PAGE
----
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The Last One Forgotten

FMSF News Alert - August 15, 2018

Dear Friends,

July’s edition of Skeptic magazine features the case of Bruce Perkins - a victim of what is now widely known as "The Moral Panics". The article is entitled "The Last One Forgotten"[1] in reference to the fact that most of the convictions of this type have since been overturned.

The Perkins family nightmare began when one of Bruce’s daughters-in-law began recovered memory therapy in 1990. Soon after, she became convinced that her children and their cousins had all been abused, but who the perpetrator might be changed several times. Eventually the focus fell upon two parties held at the home of Bruce and his wife Carol in 1991. Accusations included the children being smeared with foods, violation with numerous objects, and the mutilation of a family pet (which was visibly unmutilated). All of this supposedly occurred during the party while the children’s parents and dozens of other guests were in another room of the house - yet no one reported any of it for another year.

I first met Bruce and Carol Perkins, not long after the FMS Foundation was formed, at a Texas meeting about false memories of satanic ritual abuse. Dallas was one of the first places to hold such meetings -- almost certainly because of an article in D Magazine about patients in a psychiatric facility who had come to doubt their memories: Abuse of Trust by Glenna Whiley [2]. The article brought together accused families and former patients.

I listened as this bright professional couple told me about the accusations and the lawsuit their children had brought against Bruce. The accusations sounded outlandish to me. Bruce and Carol had hired a reputable attorney. Surely, these accusations would end up in the false-memory dumpster.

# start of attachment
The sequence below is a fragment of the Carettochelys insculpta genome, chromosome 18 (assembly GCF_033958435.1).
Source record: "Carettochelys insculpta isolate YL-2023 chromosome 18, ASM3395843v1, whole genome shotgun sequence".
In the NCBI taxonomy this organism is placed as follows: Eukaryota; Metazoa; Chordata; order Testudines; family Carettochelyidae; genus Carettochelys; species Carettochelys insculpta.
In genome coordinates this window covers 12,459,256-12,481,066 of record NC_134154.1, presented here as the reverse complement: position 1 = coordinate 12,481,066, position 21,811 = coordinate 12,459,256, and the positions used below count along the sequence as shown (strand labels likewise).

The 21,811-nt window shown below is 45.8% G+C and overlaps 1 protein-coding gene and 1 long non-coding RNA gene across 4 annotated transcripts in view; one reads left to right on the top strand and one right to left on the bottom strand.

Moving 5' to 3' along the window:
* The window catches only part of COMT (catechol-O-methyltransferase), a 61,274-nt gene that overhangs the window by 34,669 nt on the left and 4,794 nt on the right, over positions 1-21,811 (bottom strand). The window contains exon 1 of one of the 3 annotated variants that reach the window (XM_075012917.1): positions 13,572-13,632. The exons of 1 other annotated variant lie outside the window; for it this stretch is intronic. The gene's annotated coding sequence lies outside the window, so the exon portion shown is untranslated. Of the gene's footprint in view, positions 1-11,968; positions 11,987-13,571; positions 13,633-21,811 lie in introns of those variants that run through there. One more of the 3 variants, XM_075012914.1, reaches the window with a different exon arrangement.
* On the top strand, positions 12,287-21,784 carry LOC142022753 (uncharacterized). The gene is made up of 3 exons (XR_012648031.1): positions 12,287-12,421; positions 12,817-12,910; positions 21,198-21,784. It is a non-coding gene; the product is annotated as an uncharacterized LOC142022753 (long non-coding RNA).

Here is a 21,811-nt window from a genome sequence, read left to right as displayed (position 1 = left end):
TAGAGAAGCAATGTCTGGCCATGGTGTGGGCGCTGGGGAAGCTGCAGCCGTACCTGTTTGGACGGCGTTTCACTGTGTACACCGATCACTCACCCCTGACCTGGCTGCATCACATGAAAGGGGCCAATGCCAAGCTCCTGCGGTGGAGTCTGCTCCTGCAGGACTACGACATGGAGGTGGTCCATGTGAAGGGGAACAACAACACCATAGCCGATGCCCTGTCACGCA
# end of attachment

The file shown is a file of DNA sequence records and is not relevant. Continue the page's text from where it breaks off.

Not long after, however, Bruce was convicted and sent to prison. He remains in prison still today. Bruce has appeared before the parole board four times during his incarceration but cannot be granted parole unless he tells the board he committed the crimes and shows remorse. Bruce refuses to do so saying, "I didn’t do these things. I don’t want my family ever to see my name on a piece of paper saying I did those things. If I die here, so be it." [1]

If ever there were a love story to be told, a quarter century of Carol’s letters, phone calls and weekly visits to Bruce tells a very special one. They were high school sweethearts and are just as sweet on one another today - but the years have taken their toll. They have a new attorney and are working on one final appeal, hoping they can outlast the long red tape of the legal process. Time is not on their side.

READ The Last One Forgotten by L. Kirk Hagen [1]to understand first-hand what can happen when the justice system tosses "evidence" to the wind.

[1] Hagen, L.K. "The Last One Forgotten." Skeptic Magazine, Vol. 23. No. 2, 2018, p 20-25.
[2] Whitley, Glenna. "Abuse of Trust." D Magazine, Jan. 1992.

Pam Freyd